Diffuse large B-cell lymphoma (DLBCL) is the most common lymphoid malignancy and accounts for the majority of aggressive non-Hodgkin lymphoma cases in the US. While it is a curable disease with significant success from rituximab and CHOP chemotherapeutic treatment, a significant minority of patients with advanced stage disease and clinical risk factors are in need of alternative treatment strategies.
Scientists at NCI’s Lymphoid Malignancies Branch, have developed a novel stapled-peptide that specifically targets the linear polyubiquitin chain assembly complex (LUBAC), a pathway involved in NF-κB activation via binding of two protein molecules, RNF31 and RBCK1. The investigators have genetic, biochemical and functional evidence showing that the These cell-permeable peptides compete against endogenous RNF31, therefore inhibit the NF-kB induction pathway and kill the malignant cells.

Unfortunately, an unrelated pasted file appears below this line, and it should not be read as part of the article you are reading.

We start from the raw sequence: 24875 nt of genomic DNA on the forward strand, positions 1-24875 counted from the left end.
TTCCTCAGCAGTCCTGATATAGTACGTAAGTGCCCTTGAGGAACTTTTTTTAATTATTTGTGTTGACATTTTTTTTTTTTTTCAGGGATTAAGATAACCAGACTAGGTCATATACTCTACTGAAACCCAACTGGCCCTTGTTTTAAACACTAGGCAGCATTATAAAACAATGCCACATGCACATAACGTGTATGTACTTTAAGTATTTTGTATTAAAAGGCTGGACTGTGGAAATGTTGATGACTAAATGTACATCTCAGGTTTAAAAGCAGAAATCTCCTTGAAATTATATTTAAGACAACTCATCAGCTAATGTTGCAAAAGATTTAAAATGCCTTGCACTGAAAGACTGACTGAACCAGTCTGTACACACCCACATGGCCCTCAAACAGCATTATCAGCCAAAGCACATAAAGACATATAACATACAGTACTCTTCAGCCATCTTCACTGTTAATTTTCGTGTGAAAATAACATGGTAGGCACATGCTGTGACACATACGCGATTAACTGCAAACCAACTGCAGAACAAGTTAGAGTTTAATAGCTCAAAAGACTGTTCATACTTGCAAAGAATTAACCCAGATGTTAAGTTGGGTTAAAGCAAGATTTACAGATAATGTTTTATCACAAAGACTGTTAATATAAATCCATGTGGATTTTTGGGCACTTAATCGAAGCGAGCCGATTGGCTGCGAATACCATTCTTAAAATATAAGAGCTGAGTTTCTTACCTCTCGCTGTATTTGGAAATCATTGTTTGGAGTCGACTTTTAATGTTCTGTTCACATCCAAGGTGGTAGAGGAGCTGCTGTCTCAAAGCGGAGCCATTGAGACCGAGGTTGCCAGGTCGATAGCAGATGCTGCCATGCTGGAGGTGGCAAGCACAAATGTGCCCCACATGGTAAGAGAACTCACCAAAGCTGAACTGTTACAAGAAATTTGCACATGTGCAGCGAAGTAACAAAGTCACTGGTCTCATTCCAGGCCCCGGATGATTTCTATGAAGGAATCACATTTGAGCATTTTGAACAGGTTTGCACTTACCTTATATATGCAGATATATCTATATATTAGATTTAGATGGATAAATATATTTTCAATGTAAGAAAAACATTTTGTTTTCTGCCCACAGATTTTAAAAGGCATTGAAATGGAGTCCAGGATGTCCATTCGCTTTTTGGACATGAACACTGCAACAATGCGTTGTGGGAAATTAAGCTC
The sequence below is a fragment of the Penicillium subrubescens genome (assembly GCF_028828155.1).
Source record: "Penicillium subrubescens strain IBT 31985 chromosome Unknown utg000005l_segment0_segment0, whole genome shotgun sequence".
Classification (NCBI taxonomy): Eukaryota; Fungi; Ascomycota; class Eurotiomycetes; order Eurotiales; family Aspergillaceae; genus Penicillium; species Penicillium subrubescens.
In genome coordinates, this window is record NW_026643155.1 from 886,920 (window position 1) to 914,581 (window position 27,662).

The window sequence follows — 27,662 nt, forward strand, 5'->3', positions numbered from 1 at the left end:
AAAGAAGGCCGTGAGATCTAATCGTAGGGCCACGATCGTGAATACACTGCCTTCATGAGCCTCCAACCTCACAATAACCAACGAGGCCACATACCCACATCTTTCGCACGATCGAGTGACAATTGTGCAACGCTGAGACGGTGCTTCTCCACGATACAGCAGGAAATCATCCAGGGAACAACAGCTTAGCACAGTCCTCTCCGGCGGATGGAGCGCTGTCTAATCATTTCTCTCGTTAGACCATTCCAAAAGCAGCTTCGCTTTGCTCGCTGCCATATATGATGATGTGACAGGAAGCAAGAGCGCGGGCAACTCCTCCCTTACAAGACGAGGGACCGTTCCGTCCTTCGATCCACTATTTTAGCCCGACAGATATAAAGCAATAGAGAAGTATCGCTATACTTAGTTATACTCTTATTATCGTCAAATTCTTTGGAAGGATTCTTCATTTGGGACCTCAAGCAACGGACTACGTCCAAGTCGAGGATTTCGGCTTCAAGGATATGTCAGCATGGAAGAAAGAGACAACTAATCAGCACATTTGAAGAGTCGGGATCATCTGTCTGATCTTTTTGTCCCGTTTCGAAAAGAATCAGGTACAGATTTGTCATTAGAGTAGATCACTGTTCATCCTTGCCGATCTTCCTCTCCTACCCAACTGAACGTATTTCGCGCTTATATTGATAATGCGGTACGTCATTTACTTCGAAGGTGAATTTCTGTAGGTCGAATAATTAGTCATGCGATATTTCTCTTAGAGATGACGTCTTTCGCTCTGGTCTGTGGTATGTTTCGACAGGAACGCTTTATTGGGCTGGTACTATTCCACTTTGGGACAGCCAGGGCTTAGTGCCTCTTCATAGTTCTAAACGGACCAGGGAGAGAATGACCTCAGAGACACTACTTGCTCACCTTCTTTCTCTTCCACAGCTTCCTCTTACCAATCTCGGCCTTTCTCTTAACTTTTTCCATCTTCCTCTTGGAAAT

- Targeted therapies for ABC DLBCL.
- Combination cytotoxic chemotherapies for ABC DLBCL.
- Treatment for other cancers or autoimmune/inflammatory diseases that depend upon the function of RNF31 and RBCK1 combination.
- Novel composition of inhibitors for advance stage ABC DLBCL, Effective therapies targeting at NF-kB pathway, Novel therapeutic for ABC DLBCL not responsive to rituximab and CHOP chemotherapy.
Yang Y et al. Essential role of the linear ubiquitin chain assembly complex in lymphoma revealed by rare germline polymorphisms. [PMID: 24491438]
- U.S. Patent Filed: U.S. Patent Application Number 61/789,064, Filed 15 Mar 2013